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June Festival, marking the end of slavery, celebrated all over the United States | US and Canadian News

On Saturdays, parades, picnics, and history are all held in the United States to commemorate the June Festival in the United States. This day has more significance after Congress and President Joe Biden recognized the annual commemoration of the effective end of slavery as a federal holiday.

The June Festival commemorates June 19, 1865, when Union soldiers brought the news of freedom to the enslaved blacks in Texas two months after the surrender of the Confederacy. At least on paper, the Emancipation Proclamation was about two and a half years after the liberation of slaves in the southern states.

Biden signed a bill on Thursday to establish June National Independence Day.

Since June 19 is a Saturday, the government celebrates the holiday on Friday.

At least nine states designated June Day as an official paid holiday, and all states except Texas took action after Negro Freud was killed in Minneapolis last year.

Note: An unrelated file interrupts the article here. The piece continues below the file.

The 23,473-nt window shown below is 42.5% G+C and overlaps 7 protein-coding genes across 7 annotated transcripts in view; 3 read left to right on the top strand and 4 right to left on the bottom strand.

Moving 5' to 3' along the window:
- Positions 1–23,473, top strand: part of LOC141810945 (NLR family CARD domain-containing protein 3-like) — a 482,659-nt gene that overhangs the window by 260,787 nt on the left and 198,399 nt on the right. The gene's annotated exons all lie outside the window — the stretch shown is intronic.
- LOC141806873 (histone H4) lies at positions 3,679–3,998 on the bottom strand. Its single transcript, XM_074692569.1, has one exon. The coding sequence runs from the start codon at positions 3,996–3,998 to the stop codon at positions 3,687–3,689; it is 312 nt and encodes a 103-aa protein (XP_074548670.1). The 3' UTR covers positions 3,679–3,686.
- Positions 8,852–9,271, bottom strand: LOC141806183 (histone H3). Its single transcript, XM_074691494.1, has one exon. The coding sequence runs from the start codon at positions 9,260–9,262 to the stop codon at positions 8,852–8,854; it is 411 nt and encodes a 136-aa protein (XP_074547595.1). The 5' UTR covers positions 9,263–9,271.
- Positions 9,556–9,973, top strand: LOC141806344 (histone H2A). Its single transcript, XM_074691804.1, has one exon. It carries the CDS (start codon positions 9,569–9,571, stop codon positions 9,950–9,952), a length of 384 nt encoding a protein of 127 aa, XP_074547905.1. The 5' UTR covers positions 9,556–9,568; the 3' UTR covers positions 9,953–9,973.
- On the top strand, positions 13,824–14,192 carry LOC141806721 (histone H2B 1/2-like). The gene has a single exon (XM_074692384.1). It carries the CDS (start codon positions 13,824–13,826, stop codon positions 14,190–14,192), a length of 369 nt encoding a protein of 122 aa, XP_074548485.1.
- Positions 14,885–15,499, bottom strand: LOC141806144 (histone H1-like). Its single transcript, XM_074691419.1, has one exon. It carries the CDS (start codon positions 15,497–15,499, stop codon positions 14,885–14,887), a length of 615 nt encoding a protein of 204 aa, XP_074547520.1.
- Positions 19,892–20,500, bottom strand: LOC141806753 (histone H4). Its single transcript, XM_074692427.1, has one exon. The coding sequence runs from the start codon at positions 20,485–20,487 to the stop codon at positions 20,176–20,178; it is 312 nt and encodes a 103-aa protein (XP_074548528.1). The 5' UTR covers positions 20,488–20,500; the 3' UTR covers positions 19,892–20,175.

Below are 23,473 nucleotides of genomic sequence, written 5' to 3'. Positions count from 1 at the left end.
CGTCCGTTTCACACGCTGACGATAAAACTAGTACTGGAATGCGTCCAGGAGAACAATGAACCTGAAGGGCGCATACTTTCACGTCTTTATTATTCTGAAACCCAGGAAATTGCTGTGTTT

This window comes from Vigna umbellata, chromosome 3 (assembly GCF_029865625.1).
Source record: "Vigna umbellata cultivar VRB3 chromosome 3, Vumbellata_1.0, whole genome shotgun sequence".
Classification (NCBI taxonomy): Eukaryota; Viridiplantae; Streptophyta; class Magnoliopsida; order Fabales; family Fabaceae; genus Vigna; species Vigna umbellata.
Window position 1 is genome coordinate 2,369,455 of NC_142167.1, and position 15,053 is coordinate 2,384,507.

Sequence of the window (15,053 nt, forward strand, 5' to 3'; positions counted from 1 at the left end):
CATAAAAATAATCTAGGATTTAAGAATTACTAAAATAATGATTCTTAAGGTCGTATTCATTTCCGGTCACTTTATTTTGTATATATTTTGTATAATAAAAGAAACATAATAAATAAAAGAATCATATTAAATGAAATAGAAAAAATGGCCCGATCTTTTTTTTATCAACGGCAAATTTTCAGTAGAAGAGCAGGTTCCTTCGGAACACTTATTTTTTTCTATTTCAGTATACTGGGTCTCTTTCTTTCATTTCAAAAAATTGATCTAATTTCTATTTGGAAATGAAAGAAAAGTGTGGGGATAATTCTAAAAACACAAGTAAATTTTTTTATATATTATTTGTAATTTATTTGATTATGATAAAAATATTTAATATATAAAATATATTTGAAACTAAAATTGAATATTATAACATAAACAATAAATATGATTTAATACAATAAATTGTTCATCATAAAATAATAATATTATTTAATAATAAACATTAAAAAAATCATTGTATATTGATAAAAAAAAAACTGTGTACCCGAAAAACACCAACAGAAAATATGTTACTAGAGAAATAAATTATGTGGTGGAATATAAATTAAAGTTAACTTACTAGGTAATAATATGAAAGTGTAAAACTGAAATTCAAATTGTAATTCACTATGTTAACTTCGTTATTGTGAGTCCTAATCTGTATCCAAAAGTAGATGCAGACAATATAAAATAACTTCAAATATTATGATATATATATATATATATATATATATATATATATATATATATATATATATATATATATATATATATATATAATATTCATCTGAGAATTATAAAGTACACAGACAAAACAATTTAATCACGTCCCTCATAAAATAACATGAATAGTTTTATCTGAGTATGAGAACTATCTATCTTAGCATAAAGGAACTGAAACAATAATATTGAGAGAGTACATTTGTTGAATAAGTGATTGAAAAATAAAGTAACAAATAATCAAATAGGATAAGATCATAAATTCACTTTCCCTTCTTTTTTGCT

In Galveston, Texas, the birthplace of the festival, the celebration included the dedication of a 5,000 square foot mural titled “Absolute Equality.”

Opal Lee, 94, stood by Biden when he signed the bill. He returned to Fort Worth, Texas, and led a 4 km (2.5 mile) walk, symbolizing the cost of slaves in Texas. It took two and a half years to discover that they were released.

The black community in Sacramento has organized the June Festival for 20 years, and this year’s features are parades, talent shows, food exhibitions, reading the Emancipation Proclamation, and even a golf tournament.

Organizer Gary Simon said: “This is the first June festival to be recognized by the public in the country and society, not just in the black community.” “In the past few years, we have seen non-black people come to The number of people here has increased, and I see a difference in the conversation that happened today.”

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